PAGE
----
ROCKSPRINGS, Ohio — There was a difference of one possession between Eastern and Southern in a regular season split.
The difference between the two was much greater in the postseason rubber match.
Eastern allowed just 10 first-half points and ultimately led by as many as 22 points overall during a 55-42 victory over Southern in a Division IV sectional final Tuesday night at Larry R. Morrison Gymnasium on the campus of Meigs High School.
The fifth-seeded Eagles (9-14) led all but 3:24 of the 32-minute affair, as the guests jumped out to a 13-6 advantage after eight minutes of play. The Tornadoes (10-13) made their final basket of the first period at the 1:10 mark after a layup by Dennis Teaford made it a 10-6 contest.
Fourth-seeded Southern went on to miss its next 18 consecutive field goal attempts — including a 0-for-14 effort in the second quarter — over a 10:37 span, which finally ended with a Teaford basket at the 6:32 mark of the third canto. By then, EHS owned a 28-12 advantage and was well on its way to victory.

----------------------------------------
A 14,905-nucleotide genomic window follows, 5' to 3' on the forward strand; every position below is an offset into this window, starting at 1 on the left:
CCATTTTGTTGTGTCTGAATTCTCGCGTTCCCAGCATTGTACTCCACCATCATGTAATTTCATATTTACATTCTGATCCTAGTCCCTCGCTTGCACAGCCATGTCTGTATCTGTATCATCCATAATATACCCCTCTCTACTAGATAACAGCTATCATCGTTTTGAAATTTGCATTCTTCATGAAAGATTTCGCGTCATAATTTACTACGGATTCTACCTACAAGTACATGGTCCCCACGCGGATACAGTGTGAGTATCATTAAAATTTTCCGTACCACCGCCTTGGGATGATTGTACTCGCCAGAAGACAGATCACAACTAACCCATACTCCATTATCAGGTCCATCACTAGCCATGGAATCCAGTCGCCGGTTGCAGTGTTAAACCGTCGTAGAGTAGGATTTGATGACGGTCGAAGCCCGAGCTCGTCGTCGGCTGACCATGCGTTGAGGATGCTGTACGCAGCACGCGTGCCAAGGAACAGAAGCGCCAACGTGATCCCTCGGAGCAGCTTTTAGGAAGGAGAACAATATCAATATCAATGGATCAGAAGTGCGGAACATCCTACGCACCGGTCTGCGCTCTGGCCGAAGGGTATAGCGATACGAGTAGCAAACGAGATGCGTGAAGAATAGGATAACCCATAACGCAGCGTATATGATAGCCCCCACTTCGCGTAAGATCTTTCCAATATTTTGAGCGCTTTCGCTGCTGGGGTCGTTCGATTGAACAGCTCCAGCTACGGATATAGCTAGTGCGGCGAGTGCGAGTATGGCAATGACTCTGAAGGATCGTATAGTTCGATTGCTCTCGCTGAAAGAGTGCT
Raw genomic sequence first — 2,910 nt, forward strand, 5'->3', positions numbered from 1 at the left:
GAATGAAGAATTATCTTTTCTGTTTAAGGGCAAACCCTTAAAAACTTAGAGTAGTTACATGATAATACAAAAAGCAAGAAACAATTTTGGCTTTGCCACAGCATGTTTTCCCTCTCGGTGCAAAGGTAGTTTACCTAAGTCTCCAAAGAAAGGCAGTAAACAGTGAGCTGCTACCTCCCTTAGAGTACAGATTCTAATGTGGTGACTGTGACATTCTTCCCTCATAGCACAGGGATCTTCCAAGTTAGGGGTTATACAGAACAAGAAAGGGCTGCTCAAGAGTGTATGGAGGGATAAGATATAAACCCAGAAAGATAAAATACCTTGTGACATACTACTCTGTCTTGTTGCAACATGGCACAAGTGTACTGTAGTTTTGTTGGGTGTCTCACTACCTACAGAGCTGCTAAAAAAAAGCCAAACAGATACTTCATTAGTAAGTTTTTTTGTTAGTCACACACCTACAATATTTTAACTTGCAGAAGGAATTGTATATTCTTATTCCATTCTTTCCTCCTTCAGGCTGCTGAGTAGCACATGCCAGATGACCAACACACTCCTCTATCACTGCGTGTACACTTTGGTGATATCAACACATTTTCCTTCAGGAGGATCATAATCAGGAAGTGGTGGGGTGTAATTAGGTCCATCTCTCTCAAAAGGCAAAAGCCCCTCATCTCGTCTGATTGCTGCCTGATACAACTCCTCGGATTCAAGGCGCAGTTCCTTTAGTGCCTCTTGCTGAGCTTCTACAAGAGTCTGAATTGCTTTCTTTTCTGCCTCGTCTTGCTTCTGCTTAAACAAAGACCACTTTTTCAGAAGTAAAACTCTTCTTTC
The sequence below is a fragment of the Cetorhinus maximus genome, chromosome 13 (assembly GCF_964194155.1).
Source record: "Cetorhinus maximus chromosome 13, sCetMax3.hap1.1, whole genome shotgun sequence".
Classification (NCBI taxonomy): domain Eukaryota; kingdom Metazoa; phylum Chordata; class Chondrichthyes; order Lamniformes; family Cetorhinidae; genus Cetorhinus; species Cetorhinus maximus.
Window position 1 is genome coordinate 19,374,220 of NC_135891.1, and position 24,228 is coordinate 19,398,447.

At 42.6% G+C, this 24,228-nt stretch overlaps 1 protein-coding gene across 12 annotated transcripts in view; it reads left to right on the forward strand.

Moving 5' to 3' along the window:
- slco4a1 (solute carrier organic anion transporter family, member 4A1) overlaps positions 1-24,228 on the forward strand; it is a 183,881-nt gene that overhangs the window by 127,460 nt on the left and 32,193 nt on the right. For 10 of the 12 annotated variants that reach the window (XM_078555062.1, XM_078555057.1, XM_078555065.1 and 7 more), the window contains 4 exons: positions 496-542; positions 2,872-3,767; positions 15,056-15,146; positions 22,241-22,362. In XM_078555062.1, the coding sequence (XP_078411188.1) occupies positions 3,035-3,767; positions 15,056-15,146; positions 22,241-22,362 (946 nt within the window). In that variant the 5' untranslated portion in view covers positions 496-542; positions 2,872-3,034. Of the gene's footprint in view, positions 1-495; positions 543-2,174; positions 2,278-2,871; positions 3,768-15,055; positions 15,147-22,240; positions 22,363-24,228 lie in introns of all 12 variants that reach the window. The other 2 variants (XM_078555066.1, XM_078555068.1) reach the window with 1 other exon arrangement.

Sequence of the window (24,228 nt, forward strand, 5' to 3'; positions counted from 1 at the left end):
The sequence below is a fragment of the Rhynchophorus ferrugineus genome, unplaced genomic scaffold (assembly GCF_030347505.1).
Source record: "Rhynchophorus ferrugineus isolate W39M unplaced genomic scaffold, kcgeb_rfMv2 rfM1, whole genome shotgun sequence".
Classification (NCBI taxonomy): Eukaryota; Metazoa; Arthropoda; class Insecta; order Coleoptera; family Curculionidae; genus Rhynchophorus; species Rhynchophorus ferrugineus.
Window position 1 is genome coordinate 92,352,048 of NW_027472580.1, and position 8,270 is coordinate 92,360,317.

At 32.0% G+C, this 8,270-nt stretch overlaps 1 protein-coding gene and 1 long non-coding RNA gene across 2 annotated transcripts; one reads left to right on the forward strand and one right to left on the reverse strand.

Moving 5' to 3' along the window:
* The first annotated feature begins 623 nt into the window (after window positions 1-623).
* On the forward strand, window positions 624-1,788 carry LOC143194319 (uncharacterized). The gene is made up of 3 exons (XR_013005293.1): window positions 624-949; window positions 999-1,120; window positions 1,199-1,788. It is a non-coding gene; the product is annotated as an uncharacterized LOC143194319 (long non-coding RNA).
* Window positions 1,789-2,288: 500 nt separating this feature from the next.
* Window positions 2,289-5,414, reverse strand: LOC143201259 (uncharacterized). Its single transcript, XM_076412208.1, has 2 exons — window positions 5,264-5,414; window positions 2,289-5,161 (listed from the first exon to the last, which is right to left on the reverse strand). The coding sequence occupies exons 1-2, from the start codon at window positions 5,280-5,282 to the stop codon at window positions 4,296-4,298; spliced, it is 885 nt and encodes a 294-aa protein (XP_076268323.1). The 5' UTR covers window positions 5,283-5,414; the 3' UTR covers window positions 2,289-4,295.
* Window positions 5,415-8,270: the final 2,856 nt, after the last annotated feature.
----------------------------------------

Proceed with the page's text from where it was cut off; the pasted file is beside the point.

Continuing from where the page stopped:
The Eagles — who claimed a sizable 47-28 edge in rebounding — committed a dozen turnovers in the final stanza, but SHS could never get closer than 10 points the rest of the way.
It is the 16th sectional title overall and fifth in six years for the EHS boys basketball program, and it is also the first for second-year head coach Corey Britton. Britton spoke afterwards about the importance of this win for his troops.
“We had one goal at the beginning of the year, and one goal only, and that was for us to make it to the Convo,” Britton said. “We were 3-12 at one point this season and nobody believed in our kids. All the credit in the world goes to our kids, because they kept plugging away and they kept believing. We got it done … and it’s an amazing feeling. I’m so proud for those kids right now.”
Conversely, it was a tough night for sixth-year SHS coach Jeff Caldwell — who watched the Tornadoes’ streak of five straight district appearance come to an end. Caldwell noted that the second quarter scoring lull certainly didn’t help things.